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of Peru, Jaques Cartier, a mariner of St. Malo, was dis- chapter

patched by Chabot, admiral of France, on the humbler but more just and honorable errand of exploring those northern coasts of the New World already familiar to the French fishermen. Setting sail with two ships, Cartier made the coast of Newfoundland in twenty days, and, having nearly circumnavigated that island, crossed the yet nameless Gulf of St. Lawrence, and entered a bay which he named Des Chaleurs, from the heats of midsummer then prevailing. Tracing the coast to the north, he discovered and named the Bay of Gaspé, and took possession of the adjacent country for the King of France. A great estuary opened before him, which he ascended till he could see land on both sides; but, as winter was approaching, he turned about, and in thirty days reached St. Malo, carrying with him two of the natives. The report of this voyage produced quite an excitement in France, and Cartier was fitted out the next spring with three large ships and a number of colonists. As he passed to the northward of Anticosti on the day of St. Lawrence, he gave the name of that saint to the water through which he was sailing—a name gradually extended to the whole gulf and to the great river flowing into it. Up that river or estuary Cartier ascended till he reached a fertile island full of vines, which he called the Isle of Bacchus, now Orleans. The two natives brought back served as interpreters. He was hospitably entertained by a chief of that neighborhood, and, by his invitation, ascended in boats to a considerable village on the island of Hochalaga. To a hill on that island Cartier gave the name Mont Real, now borne by the whole island and the city built upon it. He returned to his ships and spent the winter at the Isle of Bacchus, where his people suffered much from the scurvy. They found relief from a


chapTER decoction of pine buds, recommended by the Indians; but





the sickness, the cold, and the long winter seem to have
discouraged the intended colonists. In the spring they
all returned; and so narrow at that time were the cur-
rent notions of justice and humanity, that Cartier did not
hesitate to kidnap the Indian chief from whom he had
received so many favors.
That same year a merchant of London, named Hore,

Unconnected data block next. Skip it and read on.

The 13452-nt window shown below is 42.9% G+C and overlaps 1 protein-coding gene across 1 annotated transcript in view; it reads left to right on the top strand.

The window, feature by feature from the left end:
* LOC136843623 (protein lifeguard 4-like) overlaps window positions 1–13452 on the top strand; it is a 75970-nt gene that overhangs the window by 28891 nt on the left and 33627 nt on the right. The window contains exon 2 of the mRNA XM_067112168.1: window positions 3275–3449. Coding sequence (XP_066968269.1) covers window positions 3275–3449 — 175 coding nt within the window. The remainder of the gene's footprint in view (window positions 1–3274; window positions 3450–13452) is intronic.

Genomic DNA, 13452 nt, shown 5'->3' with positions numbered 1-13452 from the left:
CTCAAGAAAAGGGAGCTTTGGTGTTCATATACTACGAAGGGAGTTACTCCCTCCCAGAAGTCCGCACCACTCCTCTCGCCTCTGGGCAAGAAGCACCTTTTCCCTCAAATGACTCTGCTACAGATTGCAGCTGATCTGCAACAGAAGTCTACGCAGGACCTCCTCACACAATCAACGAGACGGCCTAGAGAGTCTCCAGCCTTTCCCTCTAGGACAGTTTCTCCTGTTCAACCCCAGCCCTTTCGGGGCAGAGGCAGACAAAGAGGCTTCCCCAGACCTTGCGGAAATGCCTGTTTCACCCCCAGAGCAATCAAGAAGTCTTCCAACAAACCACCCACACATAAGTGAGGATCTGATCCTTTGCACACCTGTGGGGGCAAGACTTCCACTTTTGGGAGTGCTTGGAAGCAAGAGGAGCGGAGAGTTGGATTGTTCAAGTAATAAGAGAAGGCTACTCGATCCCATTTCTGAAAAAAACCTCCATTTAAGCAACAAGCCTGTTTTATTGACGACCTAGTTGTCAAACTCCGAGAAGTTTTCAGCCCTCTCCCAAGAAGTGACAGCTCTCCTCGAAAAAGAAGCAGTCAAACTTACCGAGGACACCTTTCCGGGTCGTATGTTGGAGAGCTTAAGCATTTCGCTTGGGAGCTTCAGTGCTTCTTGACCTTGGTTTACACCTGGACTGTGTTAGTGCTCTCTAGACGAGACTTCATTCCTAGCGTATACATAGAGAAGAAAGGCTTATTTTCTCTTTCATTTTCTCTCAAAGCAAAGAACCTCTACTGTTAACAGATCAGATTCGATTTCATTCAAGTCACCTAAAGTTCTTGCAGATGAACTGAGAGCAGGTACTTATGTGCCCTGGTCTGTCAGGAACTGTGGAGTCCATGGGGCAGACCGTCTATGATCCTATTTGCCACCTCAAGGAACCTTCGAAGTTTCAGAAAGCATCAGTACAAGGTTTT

a man of some scientific acquirements, attempted a set-
tlement in Newfoundland—an enterprise in which he
was joined by some young adventurers of family and
character. But this first attempt at English coloniza-
tion in America proved very disastrous. The adventu-
rers only saved themselves from starvation by seizing a
French fishing vessel which had just arrived on the coast
well victualed, in which they escaped to England.
The idea in France of colonizing the coasts of the St.
Lawrence, though somewhat damped by the result of
Cartier's second voyage, was not yet abandoned. Fran-
cis de la Roque, lord of Robertval, in Picardy, obtained
from Francis I. the appointment of viceroy and lieuten-
ant general for Canada, Hochalaga, Saguenay, Newfound-
land, Belle Isle, Cape Breton, and Labrador, with au-
thority to make conquests and to plant a colony. Car-
tier also received a commission as chief pilot and cap-
tain general. To obtain men for the enterprise, author-
ity was given to ransack the prisons—hopeful materials
for the foundation of a state . The two commanders
could not agree, and did not act in concert. Cartier
sailed first with five ships, ascended the St. Lawrence,
and built a fort on the Island of Orleans, where he passed
the winter. His provisions failed; the natives, disgust-
ed at his former treacherous conduct, were now hostile;
and, when the spring opened, he set sail for France. Off

Newfoundland he encountered Robertval on his outward charten passage, with three ships and two hundred men. Ro--bertval would have persuaded or compelled him to return; but Cartier escaped in the night, and kept on his homeward course. Robertval proceeded to the St. Lawrence, where he spent the winter, but in the spring returned to France. Several years later he embarked on a sec- 1549. ond expedition, but was never again heard of. The discoveries of the French fishermen, but more especially the explorations of Verrazzani and Cartier, served as foundation for a claim by France to the northern portion of the American continent. While the French were thus vainly attempting the occupation of the St. Lawrence, the Spaniards made another effort, not less vain, for the possession of Florida. This enterprise was undertaken by Ferdinand de Soto, who had distinguished and enriched himself in the recent conquest of Peru. He had been appointed by Charles V. governor of Cuba, and had obtained also a grant of Florida, in the interior of which he hoped to find and to plunder populous and wealthy nations. For an expedition thither, he collected, in Spain and the West Indies, an army of a thousand men, horse and foot, a force more formidable than that which Cortez had led to the conquest of Mexico. While his late companions in Peru were subduing Chili on the one side and New Granada on the other, and exploring the great southern rivers, the Orinoco and the Amazons, De Soto sailed from Havana, 1539. and landed at Tampa Bay, on the west side of the penin- * sula of Florida, whence he penetrated into the interior, first northerly, and then to the westward. He fought several battles with the natives, toward whom he acted with all the customary arrogance and cruelty of the adventurers of that day; but he nowhere found that rich and populous country for which he was in search. Push